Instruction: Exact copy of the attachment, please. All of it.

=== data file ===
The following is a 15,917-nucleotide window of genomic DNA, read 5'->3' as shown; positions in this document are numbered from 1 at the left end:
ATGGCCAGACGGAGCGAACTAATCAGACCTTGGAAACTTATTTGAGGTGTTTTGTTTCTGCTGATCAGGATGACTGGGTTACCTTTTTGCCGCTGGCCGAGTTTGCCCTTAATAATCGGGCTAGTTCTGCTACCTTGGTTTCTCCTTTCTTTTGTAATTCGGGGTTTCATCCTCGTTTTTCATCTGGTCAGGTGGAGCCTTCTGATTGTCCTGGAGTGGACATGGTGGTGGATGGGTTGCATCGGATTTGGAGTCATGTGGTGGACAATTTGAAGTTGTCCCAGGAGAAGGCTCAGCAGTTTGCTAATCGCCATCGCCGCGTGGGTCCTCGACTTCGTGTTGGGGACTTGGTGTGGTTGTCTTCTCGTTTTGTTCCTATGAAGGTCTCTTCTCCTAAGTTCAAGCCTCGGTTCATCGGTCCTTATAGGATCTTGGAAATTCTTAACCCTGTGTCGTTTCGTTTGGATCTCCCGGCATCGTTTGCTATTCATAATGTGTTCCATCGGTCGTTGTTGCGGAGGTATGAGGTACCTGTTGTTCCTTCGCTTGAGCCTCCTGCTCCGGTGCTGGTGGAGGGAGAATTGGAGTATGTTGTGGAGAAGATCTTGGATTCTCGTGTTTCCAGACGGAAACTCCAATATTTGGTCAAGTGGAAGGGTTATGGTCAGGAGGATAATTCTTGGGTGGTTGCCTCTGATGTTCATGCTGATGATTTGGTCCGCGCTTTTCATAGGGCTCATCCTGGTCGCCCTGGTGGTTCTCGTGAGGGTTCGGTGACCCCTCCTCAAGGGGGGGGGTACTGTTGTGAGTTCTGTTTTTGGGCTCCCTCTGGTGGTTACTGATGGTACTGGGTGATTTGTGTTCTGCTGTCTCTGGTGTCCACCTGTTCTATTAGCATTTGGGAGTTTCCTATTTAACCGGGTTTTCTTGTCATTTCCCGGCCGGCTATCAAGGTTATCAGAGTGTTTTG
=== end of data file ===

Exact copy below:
The following is a 15,917-nucleotide window of genomic DNA, read 5'->3' as shown; positions in this document are numbered from 1 at the left end:
ATGGCCAGACGGAGCGAACTAATCAGACCTTGGAAACTTATTTGAGGTGTTTTGTTTCTGCTGATCAGGATGACTGGGTTACCTTTTTGCCGCTGGCCGAGTTTGCCCTTAATAATCGGGCTAGTTCTGCTACCTTGGTTTCTCCTTTCTTTTGTAATTCGGGGTTTCATCCTCGTTTTTCATCTGGTCAGGTGGAGCCTTCTGATTGTCCTGGAGTGGACATGGTGGTGGATGGGTTGCATCGGATTTGGAGTCATGTGGTGGACAATTTGAAGTTGTCCCAGGAGAAGGCTCAGCAGTTTGCTAATCGCCATCGCCGCGTGGGTCCTCGACTTCGTGTTGGGGACTTGGTGTGGTTGTCTTCTCGTTTTGTTCCTATGAAGGTCTCTTCTCCTAAGTTCAAGCCTCGGTTCATCGGTCCTTATAGGATCTTGGAAATTCTTAACCCTGTGTCGTTTCGTTTGGATCTCCCGGCATCGTTTGCTATTCATAATGTGTTCCATCGGTCGTTGTTGCGGAGGTATGAGGTACCTGTTGTTCCTTCGCTTGAGCCTCCTGCTCCGGTGCTGGTGGAGGGAGAATTGGAGTATGTTGTGGAGAAGATCTTGGATTCTCGTGTTTCCAGACGGAAACTCCAATATTTGGTCAAGTGGAAGGGTTATGGTCAGGAGGATAATTCTTGGGTGGTTGCCTCTGATGTTCATGCTGATGATTTGGTCCGCGCTTTTCATAGGGCTCATCCTGGTCGCCCTGGTGGTTCTCGTGAGGGTTCGGTGACCCCTCCTCAAGGGGGGGGGTACTGTTGTGAGTTCTGTTTTTGGGCTCCCTCTGGTGGTTACTGATGGTACTGGGTGATTTGTGTTCTGCTGTCTCTGGTGTCCACCTGTTCTATTAGCATTTGGGAGTTTCCTATTTAACCGGGTTTTCTTGTCATTTCCCGGCCGGCTATCAAGGTTATCAGAGTGTTTTG